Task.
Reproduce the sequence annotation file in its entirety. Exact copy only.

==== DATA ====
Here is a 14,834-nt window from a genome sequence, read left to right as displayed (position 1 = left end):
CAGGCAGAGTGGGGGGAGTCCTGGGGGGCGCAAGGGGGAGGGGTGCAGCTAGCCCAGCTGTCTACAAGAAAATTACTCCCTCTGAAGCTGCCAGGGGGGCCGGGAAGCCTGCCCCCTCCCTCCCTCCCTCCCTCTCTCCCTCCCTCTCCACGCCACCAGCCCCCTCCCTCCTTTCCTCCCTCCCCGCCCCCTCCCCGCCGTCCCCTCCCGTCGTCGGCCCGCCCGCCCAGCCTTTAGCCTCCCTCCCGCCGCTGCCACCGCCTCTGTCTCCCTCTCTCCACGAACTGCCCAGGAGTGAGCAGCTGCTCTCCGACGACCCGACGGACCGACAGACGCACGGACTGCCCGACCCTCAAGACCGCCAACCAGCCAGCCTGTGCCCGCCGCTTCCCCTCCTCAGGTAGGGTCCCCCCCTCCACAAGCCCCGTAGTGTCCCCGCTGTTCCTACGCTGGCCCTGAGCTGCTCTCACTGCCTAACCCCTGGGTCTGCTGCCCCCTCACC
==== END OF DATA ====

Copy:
Here is a 14,834-nt window from a genome sequence, read left to right as displayed (position 1 = left end):
CAGGCAGAGTGGGGGGAGTCCTGGGGGGCGCAAGGGGGAGGGGTGCAGCTAGCCCAGCTGTCTACAAGAAAATTACTCCCTCTGAAGCTGCCAGGGGGGCCGGGAAGCCTGCCCCCTCCCTCCCTCCCTCCCTCTCTCCCTCCCTCTCCACGCCACCAGCCCCCTCCCTCCTTTCCTCCCTCCCCGCCCCCTCCCCGCCGTCCCCTCCCGTCGTCGGCCCGCCCGCCCAGCCTTTAGCCTCCCTCCCGCCGCTGCCACCGCCTCTGTCTCCCTCTCTCCACGAACTGCCCAGGAGTGAGCAGCTGCTCTCCGACGACCCGACGGACCGACAGACGCACGGACTGCCCGACCCTCAAGACCGCCAACCAGCCAGCCTGTGCCCGCCGCTTCCCCTCCTCAGGTAGGGTCCCCCCCTCCACAAGCCCCGTAGTGTCCCCGCTGTTCCTACGCTGGCCCTGAGCTGCTCTCACTGCCTAACCCCTGGGTCTGCTGCCCCCTCACC